(I should mention, during this time I am still having some difficulty having a conversation in English, instead always wanting to answer in Spanish. It is wonderful to hear English everywhere, but when I try to respond I first have to see the word in Spanish and then translate it back into English in my head, creating a lapse in my response, thus making me look like a complete idiot.)

Achmat and I decided on a weekend trip to Cape Agulhas, the southern most part of Africa, and my first glimpse of the Indian Ocean.

During our ride we stopped for coffee in the wine town of Stellenbosch before catching the N2 to Swellendam. It was another cloudless blue-sky day with temperatures in the low 70s. We took beautiful dirt roads south to Arniston - a scenic little fishing village made up of a of simple whitewashed stone houses capped with thatched roofs. The Indian Ocean made for a beautiful backdrop. I sat on my bike as Achmat talked to a local about buying one of the houses for a weekend getaway. As I waited, I sat and watched as an elderly woman slowly made her way to the shore to watched the sunset, occasionally ducking behind a wall to get out of the wind. No luck. Only the locals could buy property due to the fact that they whole village was now a national heritage site.

That night we stayed at a friend of Achmat’s house. In the morning we packed up and headed off to Cape Agulhus. Being the most southern point of the continent, it is also the point that acts as the dividing line between the Atlantic and Indian Oceans. We then took the coastal route on the way home, a route that seemed like a compressed “greatest hits” version of California’s AIA route. Along the way we stopped for a break at one of the many beaches along the road. Sitting there, Achmat told me how he and his high school buddies once skipped school to come here and surf - and ended up in jail. During apartheid this was declared a “Whites Only” beach, and he and his friends were classified as “coloured” on their national ID cards. The “Coloured” classification sat in between the “black” and “white” classifications. He laughed as he remembered his parents picking him up at the police station. I didn't see the humor.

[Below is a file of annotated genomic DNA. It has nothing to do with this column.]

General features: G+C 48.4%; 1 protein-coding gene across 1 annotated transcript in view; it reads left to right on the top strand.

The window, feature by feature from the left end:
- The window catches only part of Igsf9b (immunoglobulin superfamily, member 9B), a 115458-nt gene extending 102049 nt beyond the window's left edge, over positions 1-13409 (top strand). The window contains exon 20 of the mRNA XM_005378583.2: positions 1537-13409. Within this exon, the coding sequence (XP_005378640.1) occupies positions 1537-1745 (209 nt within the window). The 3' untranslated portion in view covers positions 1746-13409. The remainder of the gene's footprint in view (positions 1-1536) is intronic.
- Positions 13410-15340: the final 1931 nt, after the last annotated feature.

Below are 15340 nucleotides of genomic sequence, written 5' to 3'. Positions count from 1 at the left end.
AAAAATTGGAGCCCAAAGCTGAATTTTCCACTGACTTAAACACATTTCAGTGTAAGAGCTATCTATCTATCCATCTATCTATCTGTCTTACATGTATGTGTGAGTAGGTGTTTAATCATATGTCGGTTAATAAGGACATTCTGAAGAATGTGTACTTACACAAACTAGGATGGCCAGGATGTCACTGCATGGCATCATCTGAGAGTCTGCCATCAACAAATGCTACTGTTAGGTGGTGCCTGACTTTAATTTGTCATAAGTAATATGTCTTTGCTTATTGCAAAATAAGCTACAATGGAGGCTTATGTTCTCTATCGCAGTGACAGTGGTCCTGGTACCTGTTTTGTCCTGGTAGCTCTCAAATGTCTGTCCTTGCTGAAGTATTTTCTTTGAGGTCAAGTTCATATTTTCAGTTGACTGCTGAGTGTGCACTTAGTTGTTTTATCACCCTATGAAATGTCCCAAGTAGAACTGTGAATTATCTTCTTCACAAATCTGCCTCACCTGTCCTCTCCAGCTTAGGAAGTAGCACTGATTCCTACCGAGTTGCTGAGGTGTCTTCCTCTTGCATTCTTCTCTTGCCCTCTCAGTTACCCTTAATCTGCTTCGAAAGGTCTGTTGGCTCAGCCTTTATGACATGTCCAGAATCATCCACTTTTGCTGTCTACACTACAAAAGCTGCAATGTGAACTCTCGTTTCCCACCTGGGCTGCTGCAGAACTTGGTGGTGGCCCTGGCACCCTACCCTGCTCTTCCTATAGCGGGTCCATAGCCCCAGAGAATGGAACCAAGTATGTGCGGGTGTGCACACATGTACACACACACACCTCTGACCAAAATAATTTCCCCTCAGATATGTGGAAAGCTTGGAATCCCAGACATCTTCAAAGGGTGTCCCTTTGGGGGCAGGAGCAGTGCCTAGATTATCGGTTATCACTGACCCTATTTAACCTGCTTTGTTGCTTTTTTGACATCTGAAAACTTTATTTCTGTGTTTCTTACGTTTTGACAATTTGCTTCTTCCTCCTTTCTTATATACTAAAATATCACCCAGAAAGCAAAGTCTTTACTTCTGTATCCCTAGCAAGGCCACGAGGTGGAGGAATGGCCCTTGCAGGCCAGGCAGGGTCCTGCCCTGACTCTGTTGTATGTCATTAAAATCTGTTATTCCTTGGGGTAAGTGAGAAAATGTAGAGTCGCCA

Back at the Zebra, I splurged on a day of shark cage diving and a few trips to my favorite new haute, Hudson’s Burger Joint on Kloof Street. An honest burger and glass of South African’s signature Pinotage wine is hard to beat.

All good things must come to an end, so I set out to leave Cape Town on October 5th. Achmat was nice enough to head out of town with me as far as Worcester. From there I would make my way along the famed Route 62. The two-lane blacktop reminded me very much of a typical road in the American Southwest. October was ideal time for blooming wild flowers. It was another perfectly clear day. I was told of one landmark to look out for along the route.

In the middle of nowhere lies Ronnie’s Sex Shop. Legend has it that Ronnie decided to take over a dilapidated cottage many years ago in hopes of selling fresh produce to the infrequent passer-by. Maybe not the most thought out business plan, but oh well. One night, some friends, perhaps under the influence (?), decided to pull a prank on Ronnie and painted the word “sex” on the side of the building. Overnight Ronnie’s Shop became Ronnie’s Sex Shop and business has been great ever since. Selling produce gave way to opening a bar, as beer is more profitable than broccoli, and has since become world famous. The interior is decorated with business cards and hanging panties and bras – I suppose the women were just shedding a layer of clothing to contend with the desert heat. It was all very reminiscent of Mike’s Sky Ranch in Baja.